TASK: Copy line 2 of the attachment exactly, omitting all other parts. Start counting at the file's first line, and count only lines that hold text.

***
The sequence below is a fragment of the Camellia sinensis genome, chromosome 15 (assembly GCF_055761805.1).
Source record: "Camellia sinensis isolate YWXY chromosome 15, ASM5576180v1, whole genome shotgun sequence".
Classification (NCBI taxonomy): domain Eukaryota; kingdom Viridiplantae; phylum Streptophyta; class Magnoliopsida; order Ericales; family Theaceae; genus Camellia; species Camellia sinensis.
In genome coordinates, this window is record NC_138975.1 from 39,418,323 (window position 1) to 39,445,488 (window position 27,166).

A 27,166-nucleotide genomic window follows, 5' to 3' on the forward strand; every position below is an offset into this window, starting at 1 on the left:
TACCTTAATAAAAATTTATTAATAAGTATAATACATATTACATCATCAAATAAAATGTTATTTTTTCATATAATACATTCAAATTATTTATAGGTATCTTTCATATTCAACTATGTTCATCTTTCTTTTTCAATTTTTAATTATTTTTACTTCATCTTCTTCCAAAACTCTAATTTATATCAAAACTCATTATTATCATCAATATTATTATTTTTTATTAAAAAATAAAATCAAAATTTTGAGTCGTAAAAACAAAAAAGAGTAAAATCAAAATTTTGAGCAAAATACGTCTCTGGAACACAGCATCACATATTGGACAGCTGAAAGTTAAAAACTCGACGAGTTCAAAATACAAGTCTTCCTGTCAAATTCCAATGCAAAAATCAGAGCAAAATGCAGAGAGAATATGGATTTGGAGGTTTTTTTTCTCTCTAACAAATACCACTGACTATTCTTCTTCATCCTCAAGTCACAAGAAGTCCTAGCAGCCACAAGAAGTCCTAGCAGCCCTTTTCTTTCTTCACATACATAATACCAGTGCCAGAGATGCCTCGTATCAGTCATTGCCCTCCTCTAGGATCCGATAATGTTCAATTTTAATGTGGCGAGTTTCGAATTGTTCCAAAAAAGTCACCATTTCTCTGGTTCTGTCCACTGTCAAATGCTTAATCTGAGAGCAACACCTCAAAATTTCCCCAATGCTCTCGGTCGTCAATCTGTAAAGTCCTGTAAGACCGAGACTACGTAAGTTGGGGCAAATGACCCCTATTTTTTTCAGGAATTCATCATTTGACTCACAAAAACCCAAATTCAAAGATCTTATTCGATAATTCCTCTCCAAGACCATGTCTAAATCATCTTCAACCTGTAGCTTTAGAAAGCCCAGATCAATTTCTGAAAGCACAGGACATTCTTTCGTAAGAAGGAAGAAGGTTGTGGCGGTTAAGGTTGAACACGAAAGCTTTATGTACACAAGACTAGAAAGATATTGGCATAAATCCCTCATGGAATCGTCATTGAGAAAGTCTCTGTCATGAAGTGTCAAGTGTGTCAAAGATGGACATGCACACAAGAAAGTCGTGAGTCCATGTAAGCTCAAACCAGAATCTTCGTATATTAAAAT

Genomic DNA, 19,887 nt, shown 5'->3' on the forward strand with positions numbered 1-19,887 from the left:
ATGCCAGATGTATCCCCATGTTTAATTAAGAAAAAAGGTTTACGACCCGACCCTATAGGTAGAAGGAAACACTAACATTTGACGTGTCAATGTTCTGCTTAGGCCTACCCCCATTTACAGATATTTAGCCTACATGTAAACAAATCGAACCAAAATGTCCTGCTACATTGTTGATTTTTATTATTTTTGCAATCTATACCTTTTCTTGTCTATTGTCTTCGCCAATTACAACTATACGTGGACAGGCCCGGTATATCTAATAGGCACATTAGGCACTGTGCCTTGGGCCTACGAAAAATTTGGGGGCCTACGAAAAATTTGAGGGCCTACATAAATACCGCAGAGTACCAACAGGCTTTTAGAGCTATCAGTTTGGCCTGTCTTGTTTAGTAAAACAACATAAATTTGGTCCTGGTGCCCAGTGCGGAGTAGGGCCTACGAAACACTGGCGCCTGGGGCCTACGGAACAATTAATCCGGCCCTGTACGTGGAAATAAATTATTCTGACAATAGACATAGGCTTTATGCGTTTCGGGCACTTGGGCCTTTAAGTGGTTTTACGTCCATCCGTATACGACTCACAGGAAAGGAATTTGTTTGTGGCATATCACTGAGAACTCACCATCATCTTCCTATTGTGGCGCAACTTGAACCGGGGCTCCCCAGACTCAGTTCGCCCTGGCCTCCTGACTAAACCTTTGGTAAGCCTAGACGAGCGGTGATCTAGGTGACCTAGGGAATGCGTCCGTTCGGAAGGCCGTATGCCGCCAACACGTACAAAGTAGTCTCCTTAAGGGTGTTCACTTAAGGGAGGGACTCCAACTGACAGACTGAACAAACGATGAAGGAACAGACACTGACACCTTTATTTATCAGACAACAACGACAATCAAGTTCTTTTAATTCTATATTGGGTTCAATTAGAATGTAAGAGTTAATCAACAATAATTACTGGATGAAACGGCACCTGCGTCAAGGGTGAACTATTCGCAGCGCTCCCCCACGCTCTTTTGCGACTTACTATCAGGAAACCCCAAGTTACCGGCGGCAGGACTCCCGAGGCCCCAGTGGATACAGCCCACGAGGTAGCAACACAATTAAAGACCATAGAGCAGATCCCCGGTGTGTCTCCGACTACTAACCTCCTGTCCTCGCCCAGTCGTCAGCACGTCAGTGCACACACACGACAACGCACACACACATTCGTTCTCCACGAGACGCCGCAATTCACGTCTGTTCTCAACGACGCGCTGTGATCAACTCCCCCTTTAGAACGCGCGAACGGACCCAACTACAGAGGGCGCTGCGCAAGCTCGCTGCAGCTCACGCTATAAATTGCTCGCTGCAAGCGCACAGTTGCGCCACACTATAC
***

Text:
Source record: "Camellia sinensis isolate YWXY chromosome 15, ASM5576180v1, whole genome shotgun sequence".